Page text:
I'm actually rereading THE HAPPINESS PROJECT again in 2016 (yes, I realize I just finished it a month ago, but that was so last year), and I found the perfect example of this. When she talks about how hard it was for her to start a blog, and how she was very frustrated with the process (both completely understandable reactions), she tells the reader that in order to make it work, she "put [herself] in jail":
"I'm locked up with nowhere to go and nothing to do except the task in front of me. It doesn't matter how long it takes, I have all the time I want."
Because that's exactly what jail is like. I wish I could say "I can't believe anyone would think that comparison is a good idea" but, unfortunately, I can. Of course it's easy for Rubin to "put herself in jail" in order to trick herself into taking the time she needed to learn to post a blog. She's a cis rich straight white woman. Odds are good that she's never had to worry about ending up in jail in her life, and even if she did, the treatment she would receive would be better than poor people, people of color, queer people, and trans people, particularly where those identities intersect. It's such a casual, throw away thought, and that's part of what bothers me the most. "Oh, I put myself in jail."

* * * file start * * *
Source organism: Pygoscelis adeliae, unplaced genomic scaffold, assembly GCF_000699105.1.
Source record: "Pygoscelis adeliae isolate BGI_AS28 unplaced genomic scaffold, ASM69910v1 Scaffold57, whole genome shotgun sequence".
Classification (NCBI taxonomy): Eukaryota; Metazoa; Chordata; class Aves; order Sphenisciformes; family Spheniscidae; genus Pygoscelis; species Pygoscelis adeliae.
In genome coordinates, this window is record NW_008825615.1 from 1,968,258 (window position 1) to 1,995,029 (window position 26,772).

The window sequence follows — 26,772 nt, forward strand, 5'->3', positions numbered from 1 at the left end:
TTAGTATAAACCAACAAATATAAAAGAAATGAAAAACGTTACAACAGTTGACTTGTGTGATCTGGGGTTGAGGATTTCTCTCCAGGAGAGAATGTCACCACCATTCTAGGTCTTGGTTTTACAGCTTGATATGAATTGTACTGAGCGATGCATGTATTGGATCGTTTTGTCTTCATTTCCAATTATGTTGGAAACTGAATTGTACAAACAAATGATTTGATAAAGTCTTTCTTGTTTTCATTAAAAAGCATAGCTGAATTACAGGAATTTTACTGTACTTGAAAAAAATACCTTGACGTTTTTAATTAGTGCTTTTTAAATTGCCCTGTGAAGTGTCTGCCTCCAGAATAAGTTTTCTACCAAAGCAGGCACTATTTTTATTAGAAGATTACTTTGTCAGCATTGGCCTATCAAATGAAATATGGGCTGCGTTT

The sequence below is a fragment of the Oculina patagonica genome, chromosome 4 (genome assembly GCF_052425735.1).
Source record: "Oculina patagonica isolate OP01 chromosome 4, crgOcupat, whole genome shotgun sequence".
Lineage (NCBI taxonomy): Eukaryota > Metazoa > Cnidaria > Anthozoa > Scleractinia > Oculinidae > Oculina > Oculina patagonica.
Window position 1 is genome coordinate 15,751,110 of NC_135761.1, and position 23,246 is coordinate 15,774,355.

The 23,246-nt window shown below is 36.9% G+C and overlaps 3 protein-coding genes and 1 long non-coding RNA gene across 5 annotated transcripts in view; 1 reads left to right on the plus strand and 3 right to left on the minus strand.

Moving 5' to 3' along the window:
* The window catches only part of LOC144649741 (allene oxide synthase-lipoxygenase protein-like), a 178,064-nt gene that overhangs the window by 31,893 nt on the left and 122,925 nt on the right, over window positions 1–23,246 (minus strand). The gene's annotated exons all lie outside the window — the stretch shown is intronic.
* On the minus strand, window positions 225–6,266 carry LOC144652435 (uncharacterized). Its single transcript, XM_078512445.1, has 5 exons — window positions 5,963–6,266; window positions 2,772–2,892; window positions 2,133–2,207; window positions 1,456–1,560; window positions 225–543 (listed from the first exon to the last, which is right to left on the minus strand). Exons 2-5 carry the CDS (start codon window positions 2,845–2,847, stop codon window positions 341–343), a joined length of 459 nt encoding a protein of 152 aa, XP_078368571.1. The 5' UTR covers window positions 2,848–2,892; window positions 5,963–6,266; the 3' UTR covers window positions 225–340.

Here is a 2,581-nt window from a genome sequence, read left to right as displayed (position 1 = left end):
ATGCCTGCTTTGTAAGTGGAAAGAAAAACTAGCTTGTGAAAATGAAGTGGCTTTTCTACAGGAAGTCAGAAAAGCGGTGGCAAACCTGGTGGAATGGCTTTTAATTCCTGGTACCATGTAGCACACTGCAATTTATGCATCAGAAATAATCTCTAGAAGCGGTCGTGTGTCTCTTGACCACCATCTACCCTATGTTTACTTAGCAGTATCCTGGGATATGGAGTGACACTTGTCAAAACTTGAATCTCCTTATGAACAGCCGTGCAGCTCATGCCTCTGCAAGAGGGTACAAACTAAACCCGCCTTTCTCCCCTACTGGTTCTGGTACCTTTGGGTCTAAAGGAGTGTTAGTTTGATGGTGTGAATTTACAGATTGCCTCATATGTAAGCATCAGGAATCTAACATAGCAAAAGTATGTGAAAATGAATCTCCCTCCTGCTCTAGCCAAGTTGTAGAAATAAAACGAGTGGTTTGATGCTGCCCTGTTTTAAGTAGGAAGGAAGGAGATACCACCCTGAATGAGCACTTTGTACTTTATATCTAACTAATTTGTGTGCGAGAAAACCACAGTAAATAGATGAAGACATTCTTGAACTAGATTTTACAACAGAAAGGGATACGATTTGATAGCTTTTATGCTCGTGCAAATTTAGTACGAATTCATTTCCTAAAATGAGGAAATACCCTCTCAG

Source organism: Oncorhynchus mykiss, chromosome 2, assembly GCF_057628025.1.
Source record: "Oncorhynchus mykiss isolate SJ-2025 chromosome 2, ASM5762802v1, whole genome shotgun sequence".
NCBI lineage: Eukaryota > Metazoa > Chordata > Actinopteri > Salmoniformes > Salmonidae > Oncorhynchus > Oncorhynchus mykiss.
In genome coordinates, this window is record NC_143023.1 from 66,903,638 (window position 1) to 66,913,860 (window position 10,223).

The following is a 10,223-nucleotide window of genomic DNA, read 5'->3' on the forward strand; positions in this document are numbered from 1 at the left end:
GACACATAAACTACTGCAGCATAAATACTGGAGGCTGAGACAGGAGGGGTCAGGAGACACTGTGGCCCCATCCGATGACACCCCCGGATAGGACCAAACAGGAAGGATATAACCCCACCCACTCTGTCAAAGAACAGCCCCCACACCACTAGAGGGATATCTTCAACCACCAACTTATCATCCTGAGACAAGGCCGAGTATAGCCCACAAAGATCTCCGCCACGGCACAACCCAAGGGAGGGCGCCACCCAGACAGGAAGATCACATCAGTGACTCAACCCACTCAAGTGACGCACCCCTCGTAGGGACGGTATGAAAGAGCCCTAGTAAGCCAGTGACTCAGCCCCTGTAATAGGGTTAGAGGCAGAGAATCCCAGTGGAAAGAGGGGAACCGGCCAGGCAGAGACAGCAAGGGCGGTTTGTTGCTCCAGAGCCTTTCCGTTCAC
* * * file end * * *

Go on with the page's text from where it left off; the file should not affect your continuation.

No. You did not put yourself in jail, and it's unlikely anyone will ever try to put you in jail, and it's a bullshit, thoughtless metaphor.
Originally posted at carlamlee.com.
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